Table 90-16). Rates for T2 lesions are generally in the range of 70% to 80%, but these rates are decreased 10% to 15% (local control rates drop 20% to 25%) when the mobility of the vocal cords is impaired or transglottic spread is present. Lesions with impairment due to invasion of muscle behave more like T3 cancers and have a poorer response with radiation alone. Transglottic cancers and those with subglottic extension have higher rates of regional metastases and often require total laryngectomy for cure. In selected patients with these more advanced lesions or impaired vocal cord mobility, extended hemilaryngectomy, or subtotal laryngectomy with resection of a major portion of the cricoid cartilage, can achieve excellent cure rates. Voice quality is poor with these extensive procedures, and chronic aspiration or permanent tracheostomy may result. Additionally, these procedures are technically challenging and experience dependent. However, with proper patient selection, these procedures can be well tolerated.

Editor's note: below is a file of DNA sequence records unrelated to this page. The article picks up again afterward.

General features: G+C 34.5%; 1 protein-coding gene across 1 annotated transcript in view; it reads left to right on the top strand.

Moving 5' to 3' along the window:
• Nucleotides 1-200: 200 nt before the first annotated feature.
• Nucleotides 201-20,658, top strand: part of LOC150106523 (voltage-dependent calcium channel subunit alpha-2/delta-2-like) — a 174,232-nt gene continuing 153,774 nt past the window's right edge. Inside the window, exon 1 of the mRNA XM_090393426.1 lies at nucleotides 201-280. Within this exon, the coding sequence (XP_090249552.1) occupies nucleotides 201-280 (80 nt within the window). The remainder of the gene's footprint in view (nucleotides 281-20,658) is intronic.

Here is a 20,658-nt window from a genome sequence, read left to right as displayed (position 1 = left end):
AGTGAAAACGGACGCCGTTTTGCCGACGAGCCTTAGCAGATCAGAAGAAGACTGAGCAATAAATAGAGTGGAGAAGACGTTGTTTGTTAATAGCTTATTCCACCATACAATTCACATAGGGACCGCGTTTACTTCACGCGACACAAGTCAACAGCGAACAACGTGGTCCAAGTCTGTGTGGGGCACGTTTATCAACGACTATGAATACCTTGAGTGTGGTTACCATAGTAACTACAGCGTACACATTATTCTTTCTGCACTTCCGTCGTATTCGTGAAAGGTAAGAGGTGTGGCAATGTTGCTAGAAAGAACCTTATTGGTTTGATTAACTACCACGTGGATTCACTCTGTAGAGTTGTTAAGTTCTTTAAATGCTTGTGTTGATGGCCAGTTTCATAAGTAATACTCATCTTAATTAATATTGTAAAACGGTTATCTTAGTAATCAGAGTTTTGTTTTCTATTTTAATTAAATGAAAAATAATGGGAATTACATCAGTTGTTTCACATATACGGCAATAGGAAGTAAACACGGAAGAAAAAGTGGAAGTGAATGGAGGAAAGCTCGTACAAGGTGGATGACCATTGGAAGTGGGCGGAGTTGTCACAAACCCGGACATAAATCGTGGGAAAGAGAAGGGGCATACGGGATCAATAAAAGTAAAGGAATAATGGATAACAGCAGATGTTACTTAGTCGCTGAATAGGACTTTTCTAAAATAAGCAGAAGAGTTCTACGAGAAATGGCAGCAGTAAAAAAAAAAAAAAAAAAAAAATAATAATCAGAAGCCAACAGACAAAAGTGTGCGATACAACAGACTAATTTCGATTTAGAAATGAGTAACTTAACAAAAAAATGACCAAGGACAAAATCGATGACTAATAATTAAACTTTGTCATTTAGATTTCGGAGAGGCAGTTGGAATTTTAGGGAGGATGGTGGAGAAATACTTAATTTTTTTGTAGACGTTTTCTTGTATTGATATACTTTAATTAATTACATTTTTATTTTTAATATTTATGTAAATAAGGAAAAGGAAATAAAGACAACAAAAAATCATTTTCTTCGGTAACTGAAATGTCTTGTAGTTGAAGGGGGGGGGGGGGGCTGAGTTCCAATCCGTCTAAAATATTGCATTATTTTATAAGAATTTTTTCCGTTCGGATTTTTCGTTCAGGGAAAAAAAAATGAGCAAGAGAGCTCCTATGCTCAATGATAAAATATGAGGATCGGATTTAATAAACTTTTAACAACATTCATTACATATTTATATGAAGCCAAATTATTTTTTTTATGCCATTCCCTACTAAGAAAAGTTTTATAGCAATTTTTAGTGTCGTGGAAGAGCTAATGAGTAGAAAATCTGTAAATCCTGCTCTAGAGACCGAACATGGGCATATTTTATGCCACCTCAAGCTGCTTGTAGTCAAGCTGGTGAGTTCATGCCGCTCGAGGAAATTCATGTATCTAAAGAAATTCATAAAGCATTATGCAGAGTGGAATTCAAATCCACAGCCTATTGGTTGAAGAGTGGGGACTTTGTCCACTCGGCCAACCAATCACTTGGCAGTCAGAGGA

Management of advanced T3 glottic cancers has historically consisted of total laryngectomy with or without postoperative radiation therapy. While older series show suboptimal control rates (20% to 35%) and survival rates (10% to 50%) for unselected sets of T3 and T4 tumors treated with radiation alone, it is now recognized that with proper selection, radiotherapy control rates for T3 lesions can approach 80%. In patients without regional metastases, local tumor control rates with surgery alone are excellent. Significant increases in local control with the addition of radiation therapy have not been clearly demonstrated. However, in patients with regional metastases, overall prognosis is poor and recurrence in the neck is a major problem when surgery alone is used. Better regional tumor control rates are achieved with the addition of adjuvant radiation therapy. Because rates of occult regional metastases approach 30% in patients with advanced glottic (T3, T4) cancers, elective modified or selective node dissections for staging purposes are recommended when surgery is performed for primary disease. Demonstration of histologically positive nodal metastases has been used as an indication for postoperative radiation. Surgery alone is curative in 50% to 80% of patients without nodal metastases, and this decreases to less than 40% if metastases are present.